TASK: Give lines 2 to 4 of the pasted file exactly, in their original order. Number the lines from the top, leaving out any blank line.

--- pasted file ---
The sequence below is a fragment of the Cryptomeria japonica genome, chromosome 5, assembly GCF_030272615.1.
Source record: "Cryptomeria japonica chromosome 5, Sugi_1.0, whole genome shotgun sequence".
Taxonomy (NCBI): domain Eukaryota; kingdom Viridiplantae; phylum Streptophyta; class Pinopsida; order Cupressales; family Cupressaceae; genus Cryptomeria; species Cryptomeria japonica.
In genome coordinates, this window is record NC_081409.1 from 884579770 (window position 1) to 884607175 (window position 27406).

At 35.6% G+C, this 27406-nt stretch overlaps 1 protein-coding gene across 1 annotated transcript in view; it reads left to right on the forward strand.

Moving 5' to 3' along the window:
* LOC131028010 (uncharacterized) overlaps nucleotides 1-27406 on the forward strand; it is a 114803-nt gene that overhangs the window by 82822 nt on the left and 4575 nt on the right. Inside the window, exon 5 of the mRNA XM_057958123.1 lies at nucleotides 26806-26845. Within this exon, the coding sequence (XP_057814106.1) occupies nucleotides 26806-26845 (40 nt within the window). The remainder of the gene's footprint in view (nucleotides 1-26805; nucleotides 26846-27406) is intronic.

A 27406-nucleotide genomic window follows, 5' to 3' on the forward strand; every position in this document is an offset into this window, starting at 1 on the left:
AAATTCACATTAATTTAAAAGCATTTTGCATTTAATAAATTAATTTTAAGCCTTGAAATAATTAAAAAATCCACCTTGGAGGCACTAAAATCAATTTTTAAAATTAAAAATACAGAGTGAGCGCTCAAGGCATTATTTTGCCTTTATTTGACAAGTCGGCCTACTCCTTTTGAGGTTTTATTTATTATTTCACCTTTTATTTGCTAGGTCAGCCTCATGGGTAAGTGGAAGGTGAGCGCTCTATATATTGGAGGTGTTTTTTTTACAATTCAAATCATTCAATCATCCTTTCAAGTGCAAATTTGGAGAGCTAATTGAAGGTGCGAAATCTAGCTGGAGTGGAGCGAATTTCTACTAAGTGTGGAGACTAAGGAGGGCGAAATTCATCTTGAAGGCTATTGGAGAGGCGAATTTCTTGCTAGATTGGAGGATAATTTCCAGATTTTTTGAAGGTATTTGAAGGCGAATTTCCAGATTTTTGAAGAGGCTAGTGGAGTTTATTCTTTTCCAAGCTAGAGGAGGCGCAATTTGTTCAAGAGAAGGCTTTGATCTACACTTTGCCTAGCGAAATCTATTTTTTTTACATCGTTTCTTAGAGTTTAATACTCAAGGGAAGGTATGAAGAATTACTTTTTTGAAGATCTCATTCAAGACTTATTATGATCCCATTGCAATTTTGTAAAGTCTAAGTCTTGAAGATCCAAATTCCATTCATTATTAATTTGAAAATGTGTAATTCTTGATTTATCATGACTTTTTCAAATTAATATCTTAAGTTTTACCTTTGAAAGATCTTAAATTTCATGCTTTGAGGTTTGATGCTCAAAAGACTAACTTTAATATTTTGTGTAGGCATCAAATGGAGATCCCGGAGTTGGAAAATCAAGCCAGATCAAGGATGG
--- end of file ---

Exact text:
Source record: "Cryptomeria japonica chromosome 5, Sugi_1.0, whole genome shotgun sequence".
Taxonomy (NCBI): domain Eukaryota; kingdom Viridiplantae; phylum Streptophyta; class Pinopsida; order Cupressales; family Cupressaceae; genus Cryptomeria; species Cryptomeria japonica.
In genome coordinates, this window is record NC_081409.1 from 884579770 (window position 1) to 884607175 (window position 27406).